1920 Prohibition

Rum Running and Prohibition in the Fairhaven Area

Sometimes you must be careful what you wish for.

At midnight, January 16, 1920, the United States began enforcing the Eighteenth Amendment. Breweries, distilleries, and saloons were forced to close their doors, because the manufacture, transportation and sale of any beverages over .5 percent alcohol was illegal. Medicinal alcohol written out on a federal ticket form was still available, for which a doctor's prescription was needed. Not too many citizens were sympathetic to Prohibition, even Woodrow Wilson, the President at the time, tried to veto the Volstead Act but was overridden by Congress on the same day, October 28, 1919.

Many in this country at that time were immigrants and alcoholic beverages were part of their heritage. Taking away this simple privilege was considered a violation of their rights.

This was all due to a decades old push from what was known and the 'Drys'. They were the Women's Temperance Society, scores of religious groups and many more who felt liquor consumption was ruining families and the country.

Those against the en-action of the Volstead Act were called the 'Wets". Most New England states were Wets.

Prohibition actually caused the consumption of alcohol to rise in the United States. In fact it more than doubled. When the Volstead Act was repealed in 1933 it actually went down to the level is was before Prohibition. It seems to have become an 'in' thing to drink.

The economic impact on the country was instantaneous, from the farmers who grew the grain used in the fermentation and distillation processes to the brewers and distillers themselves, as well as wholesalers right down to the bar and tavern owners. Some bar owners tried converting to ice cream parlors and the like but few succeeded. It was apparent that the demand was still there for alcohol and soon smuggling of Bahaman, Canadian, Scottish and British liquors began to thrive.

If you will, picture what it would be like today if it were to be announced that all intoxicating beverages would be banned. The 1931 movie, Public Enemy starring James Cagney portrayed it as a near free for all. A florist truck pulls up to a liquor store and two men begin pulling out the contents of floral arrangements and bouquets, throwing them on the ground and obviously getting ready to fill the truck with as much booze as they can afford to buy. A man and woman walk by with a baby carriage. The man is carrying the infant on his shoulder and the woman is pushing the carriage that is full of bottles. Stupefied drunks stagger amid cars honking their horns like it was New Year's Eve. It was, after all, the Last Night to drink, legally. Apparently it was much calmer in the New Bedford-Fairhaven area, as there was not a single news report concerning disorderly citizens.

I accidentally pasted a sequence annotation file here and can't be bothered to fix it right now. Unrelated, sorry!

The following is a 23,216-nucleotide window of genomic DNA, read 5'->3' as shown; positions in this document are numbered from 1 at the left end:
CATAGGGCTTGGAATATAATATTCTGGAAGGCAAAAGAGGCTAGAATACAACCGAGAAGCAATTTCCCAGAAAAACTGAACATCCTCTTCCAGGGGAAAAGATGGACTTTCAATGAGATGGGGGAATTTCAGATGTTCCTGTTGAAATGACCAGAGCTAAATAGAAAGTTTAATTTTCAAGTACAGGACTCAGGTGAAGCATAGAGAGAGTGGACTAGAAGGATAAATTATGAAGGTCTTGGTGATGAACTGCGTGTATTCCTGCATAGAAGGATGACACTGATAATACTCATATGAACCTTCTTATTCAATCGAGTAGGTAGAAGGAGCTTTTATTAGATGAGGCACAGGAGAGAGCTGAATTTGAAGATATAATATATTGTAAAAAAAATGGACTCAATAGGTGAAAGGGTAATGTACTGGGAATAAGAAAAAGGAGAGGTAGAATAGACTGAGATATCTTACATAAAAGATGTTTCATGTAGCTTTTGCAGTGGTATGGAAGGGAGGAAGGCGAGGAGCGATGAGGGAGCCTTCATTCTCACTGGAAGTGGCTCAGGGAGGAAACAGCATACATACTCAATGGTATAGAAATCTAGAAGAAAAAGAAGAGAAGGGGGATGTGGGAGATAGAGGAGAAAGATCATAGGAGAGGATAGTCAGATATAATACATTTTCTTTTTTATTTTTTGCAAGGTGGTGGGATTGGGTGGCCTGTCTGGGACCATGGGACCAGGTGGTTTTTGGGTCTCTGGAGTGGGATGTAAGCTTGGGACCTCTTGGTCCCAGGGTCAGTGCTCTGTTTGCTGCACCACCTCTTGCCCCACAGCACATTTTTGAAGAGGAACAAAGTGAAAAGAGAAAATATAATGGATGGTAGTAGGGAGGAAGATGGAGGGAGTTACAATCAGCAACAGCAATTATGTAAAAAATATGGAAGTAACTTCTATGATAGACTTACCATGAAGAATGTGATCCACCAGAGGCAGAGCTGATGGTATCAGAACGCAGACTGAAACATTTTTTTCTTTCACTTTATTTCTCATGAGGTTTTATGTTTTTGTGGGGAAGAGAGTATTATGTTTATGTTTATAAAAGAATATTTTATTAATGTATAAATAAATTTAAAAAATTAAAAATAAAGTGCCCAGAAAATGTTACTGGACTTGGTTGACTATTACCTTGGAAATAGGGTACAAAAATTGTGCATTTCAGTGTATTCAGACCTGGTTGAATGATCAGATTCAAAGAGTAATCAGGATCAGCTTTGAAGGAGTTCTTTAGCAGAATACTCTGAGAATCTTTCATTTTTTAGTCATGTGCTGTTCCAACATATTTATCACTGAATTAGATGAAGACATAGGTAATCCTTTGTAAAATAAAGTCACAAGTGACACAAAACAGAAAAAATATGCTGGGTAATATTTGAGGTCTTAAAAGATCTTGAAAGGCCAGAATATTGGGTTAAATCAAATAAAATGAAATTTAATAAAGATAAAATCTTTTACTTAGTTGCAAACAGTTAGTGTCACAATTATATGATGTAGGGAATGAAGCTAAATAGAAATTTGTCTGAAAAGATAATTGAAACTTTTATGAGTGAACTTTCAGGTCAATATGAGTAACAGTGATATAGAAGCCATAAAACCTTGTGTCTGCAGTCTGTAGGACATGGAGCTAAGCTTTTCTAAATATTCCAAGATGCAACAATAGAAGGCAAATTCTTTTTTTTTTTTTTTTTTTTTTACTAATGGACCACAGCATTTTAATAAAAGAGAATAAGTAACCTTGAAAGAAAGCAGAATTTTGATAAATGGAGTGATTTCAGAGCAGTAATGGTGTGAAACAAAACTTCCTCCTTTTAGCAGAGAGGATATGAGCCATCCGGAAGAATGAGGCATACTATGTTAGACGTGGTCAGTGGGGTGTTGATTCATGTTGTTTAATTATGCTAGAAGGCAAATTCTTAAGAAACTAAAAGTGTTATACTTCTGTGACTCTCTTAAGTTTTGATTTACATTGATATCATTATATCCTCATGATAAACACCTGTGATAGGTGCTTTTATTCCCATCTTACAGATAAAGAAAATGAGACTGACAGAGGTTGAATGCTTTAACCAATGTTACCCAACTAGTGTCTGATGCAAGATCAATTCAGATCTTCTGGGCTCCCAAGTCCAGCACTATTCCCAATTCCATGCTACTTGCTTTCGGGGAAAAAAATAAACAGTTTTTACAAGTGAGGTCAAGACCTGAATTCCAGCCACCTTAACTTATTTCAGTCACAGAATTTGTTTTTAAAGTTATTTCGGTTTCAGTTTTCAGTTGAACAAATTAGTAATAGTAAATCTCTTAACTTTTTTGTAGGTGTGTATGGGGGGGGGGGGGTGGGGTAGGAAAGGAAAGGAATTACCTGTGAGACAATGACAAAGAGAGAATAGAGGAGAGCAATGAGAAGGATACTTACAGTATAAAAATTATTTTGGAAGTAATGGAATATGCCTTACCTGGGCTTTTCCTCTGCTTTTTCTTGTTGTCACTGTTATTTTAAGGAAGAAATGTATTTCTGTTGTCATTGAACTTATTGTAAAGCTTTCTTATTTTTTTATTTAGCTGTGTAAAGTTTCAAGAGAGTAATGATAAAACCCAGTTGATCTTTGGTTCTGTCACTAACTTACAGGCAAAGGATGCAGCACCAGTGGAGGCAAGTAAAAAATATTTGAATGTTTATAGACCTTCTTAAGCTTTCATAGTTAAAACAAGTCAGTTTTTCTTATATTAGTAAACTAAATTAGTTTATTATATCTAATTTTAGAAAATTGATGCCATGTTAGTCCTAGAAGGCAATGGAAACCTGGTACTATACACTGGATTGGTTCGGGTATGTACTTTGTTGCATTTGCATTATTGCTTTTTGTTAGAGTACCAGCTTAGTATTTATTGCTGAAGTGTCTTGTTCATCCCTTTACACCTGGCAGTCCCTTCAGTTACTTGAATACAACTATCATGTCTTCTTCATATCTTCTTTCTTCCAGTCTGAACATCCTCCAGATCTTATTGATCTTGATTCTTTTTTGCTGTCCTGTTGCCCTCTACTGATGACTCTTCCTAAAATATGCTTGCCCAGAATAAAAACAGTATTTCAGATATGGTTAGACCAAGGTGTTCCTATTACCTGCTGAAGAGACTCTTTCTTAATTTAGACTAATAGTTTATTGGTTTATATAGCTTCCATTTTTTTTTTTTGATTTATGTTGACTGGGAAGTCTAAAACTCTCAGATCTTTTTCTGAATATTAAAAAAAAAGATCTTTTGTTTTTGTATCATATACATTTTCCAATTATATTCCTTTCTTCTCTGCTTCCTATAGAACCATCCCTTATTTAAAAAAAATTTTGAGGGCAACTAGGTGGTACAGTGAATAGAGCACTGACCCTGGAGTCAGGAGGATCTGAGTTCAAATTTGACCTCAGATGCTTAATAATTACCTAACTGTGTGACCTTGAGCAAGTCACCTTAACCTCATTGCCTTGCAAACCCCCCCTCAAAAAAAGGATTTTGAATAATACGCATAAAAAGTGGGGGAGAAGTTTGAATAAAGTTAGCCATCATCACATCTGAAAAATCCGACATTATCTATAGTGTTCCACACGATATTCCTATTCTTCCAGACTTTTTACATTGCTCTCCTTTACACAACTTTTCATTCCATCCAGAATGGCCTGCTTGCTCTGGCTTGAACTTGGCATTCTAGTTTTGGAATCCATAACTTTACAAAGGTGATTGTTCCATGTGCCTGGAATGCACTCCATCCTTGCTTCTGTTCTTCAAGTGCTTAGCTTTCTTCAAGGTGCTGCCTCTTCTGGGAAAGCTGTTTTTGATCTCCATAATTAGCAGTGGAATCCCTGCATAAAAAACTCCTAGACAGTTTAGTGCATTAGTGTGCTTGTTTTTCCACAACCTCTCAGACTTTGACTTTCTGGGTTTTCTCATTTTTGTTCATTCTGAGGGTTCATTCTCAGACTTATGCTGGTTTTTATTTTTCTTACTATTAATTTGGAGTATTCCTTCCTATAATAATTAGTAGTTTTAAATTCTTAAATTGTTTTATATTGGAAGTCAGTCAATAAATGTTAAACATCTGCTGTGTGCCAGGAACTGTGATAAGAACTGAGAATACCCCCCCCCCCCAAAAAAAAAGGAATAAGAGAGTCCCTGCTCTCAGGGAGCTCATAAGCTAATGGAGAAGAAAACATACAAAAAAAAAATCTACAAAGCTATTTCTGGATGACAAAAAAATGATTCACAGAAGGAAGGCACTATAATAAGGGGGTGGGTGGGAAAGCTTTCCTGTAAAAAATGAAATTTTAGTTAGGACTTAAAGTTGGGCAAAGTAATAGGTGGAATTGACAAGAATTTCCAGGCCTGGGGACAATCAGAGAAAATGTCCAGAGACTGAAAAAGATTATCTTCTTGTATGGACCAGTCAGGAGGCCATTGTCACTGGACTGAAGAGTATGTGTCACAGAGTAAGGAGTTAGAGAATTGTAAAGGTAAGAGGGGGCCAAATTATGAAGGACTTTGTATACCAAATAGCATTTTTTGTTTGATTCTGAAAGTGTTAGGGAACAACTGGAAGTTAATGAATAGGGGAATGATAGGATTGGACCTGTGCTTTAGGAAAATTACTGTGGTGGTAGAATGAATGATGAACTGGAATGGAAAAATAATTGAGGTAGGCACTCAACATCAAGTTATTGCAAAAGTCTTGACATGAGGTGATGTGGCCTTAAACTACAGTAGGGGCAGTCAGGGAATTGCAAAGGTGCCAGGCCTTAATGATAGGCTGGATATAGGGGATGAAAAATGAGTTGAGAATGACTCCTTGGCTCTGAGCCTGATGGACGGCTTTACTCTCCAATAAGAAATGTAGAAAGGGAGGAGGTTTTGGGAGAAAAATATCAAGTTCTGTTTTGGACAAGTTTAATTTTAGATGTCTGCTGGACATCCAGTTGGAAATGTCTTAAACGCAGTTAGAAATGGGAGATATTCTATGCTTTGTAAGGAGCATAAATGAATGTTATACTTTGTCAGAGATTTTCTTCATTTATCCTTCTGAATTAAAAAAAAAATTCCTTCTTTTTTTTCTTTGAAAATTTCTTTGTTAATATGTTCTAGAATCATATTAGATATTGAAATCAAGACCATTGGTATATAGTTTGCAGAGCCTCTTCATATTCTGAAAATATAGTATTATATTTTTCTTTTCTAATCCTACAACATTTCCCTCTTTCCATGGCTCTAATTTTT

The 1920's in America was an amzazing era in history. Just for perspective in the New Bedford Times was an article describing four young women dressed in 'flapper' outfits walking across the Fairhaven/New Bedford bridge. Flappers were a fashion revalution. Prior dresses were always below the knee, flappers wore their skirts above the knee. Long stockings were part of the fad as well as garters. The garters were a necessity to stash a hip flask of booze to their thighs. The article describes drivers of autos stopping and staring in amazement. Traffic backed up seriously enough for the police to come and straighten things out.

In 1919 there was "The Great Molasses Flood." In a n effort to get one last load of alcohol made before prohibition a Boston distiller had a ship deliver a load of Bahaman molasses which was used to distill alcohol. The alcohol in the ship was still warm and the tank that it was stored in was cold. Mixing the stored cold molasses and the warm resulted in a fermentation and the faulty holding tank exploded. As a wave of molasses spread through the neighborhood buildings were flattened, draft horses were so badly mired in the goo that they had to be put down. People were killed and allegations that "Italian Anarchists" had sabotaged the tank were tossed about. As it turned out the tank was faulty and leaking bad enough that neighborhood kids would use a stick to scrape up a sweet treat for themselves. A version is here. Anarchist or as we would describe them today were terrorist. Bombings of buildings and aimed at public officials was fairly common. Two of the most famous Anarchists were Italians Sacco and Venzetti. Possibly framed and eventually executed Sacco and Venzetti dominated the news for weeks.

Another sensation was the Scopes Monkey Trial. Wikipedia describes the "The Scopes Monkey Trial, was an American legal case in 1925 in which a substitute high school teacher, John Scopes, was accused of violating Tennessee's Butler Act, which made it unlawful to teach human evolution in any state-funded school

Let me take the time here to make a distinction between a rum runner and a bootlegger. The description of a bootlegger goes back to colonial times, when a man would hide pints in his boots and sell a drink or a bottle to other men. A rum runner used a ship or land vehicle or wagon to move large amounts of liquor. In the Prohibition era 'rum runner' was the common spelling, today spell check suggests "rum runner". In most cases I used the period correct form. "Rum" also was used as a generic term for intoxicating liquors, especially "the demon rum."